On The Back:
Maycomb, Alabama. Twenty-six-year-old Jean Louise Finch – ‘Scout’ – returns home from New York City to visit her aging father, Atticus. Set against the backdrop of the civil rights tensions and political turmoil that were transforming the South, Jean Louise’s homecoming turns bittersweet when she learns disturbing truths about her close-knit family, the town and the people dearest to her. Memories from her childhood flood back, and her values and assumptions are thrown into doubt. Featuring many of the iconic characters from To Kill a Mockingbird, Go Set a Watchman perfectly captures a young woman, and a world, in a painful yet necessary transition out of the illusions of the past – a journey that can be guided only by one’s conscience.
On a whim I was out shopping last Tuesday and I decided to got to Barnes & Noble, as soon as I walked in I saw this book and I had to snatch it up. It was 30% off and it seemed like half of the store had a copy in their hand, with a 20% off coupon and a membership 10% discount I had I got this book for only $14 dollars with tax. I was ecstatic. To Kill a Mockingbird was a flawless book, but I am sad to say that this book wasn’t.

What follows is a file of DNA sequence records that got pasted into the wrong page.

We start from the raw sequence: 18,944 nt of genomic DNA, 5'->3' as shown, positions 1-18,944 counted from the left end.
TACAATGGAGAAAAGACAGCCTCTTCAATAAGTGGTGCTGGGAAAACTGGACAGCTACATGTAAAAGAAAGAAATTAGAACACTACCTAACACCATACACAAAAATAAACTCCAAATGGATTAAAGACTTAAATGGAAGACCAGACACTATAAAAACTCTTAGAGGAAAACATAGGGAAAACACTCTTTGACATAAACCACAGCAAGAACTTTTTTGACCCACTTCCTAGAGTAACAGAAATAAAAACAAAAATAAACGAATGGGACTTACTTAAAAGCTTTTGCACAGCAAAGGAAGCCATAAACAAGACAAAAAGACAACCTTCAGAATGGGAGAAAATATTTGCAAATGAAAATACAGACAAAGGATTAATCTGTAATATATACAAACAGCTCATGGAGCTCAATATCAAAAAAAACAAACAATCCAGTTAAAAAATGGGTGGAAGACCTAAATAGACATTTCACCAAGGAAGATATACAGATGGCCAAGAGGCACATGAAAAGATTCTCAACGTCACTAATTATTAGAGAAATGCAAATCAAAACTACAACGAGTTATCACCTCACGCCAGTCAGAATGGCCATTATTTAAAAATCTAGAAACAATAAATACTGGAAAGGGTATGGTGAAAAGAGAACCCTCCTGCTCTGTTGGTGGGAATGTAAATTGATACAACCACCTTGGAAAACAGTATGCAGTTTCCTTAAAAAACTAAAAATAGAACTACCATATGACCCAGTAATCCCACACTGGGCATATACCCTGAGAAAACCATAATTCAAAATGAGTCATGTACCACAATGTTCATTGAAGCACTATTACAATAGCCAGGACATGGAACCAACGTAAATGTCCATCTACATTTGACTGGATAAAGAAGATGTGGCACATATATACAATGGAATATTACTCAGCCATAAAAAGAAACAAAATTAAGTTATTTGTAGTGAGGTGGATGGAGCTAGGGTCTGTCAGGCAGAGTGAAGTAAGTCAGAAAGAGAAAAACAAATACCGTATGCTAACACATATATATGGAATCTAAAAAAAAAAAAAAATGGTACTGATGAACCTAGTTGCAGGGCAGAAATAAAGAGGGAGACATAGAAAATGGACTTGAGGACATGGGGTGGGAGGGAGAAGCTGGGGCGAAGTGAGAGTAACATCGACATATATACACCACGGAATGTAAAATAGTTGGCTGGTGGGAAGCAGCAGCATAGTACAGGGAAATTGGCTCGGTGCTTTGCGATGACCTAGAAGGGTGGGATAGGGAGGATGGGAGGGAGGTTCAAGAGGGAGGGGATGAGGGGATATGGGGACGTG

Scout is back, but now she’s a twenty-six year old independent woman who goes by Jean Louise. Atticus, Uncle Jack, Aunt Alexandra, and Calpurnia are all back but in drastically different places than they were. Many of the characters in this book did a complete turnaround from To Kill a Mockingbird, and I’m sad to say that for many of them it wasn’t a good thing. New characters that were supposed to be old friends were also introduced.
The plot itself was interesting enough, but it really didn’t fit the characters it portrayed.
Overall a decent book, but not as good as To Kill a Mockingbird. With old characters that it was nice to revisit, but yet complete turnarounds for the worse in many characters Go Set a Watchman gets 3.5/5 stars.